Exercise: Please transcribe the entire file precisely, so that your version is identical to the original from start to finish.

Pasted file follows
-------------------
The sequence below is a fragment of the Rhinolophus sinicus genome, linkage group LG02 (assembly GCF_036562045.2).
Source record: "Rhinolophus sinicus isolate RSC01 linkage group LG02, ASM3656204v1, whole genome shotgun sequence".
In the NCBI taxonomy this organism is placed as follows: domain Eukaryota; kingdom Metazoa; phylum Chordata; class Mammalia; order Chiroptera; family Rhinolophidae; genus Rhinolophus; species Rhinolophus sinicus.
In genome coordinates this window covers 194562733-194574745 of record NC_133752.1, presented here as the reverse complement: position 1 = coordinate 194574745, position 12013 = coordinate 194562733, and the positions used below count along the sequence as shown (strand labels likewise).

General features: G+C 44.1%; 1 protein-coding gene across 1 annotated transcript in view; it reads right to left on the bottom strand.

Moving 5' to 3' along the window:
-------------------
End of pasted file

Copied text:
The sequence below is a fragment of the Rhinolophus sinicus genome, linkage group LG02 (assembly GCF_036562045.2).
Source record: "Rhinolophus sinicus isolate RSC01 linkage group LG02, ASM3656204v1, whole genome shotgun sequence".
In the NCBI taxonomy this organism is placed as follows: domain Eukaryota; kingdom Metazoa; phylum Chordata; class Mammalia; order Chiroptera; family Rhinolophidae; genus Rhinolophus; species Rhinolophus sinicus.
In genome coordinates this window covers 194562733-194574745 of record NC_133752.1, presented here as the reverse complement: position 1 = coordinate 194574745, position 12013 = coordinate 194562733, and the positions used below count along the sequence as shown (strand labels likewise).

General features: G+C 44.1%; 1 protein-coding gene across 1 annotated transcript in view; it reads right to left on the bottom strand.

Moving 5' to 3' along the window: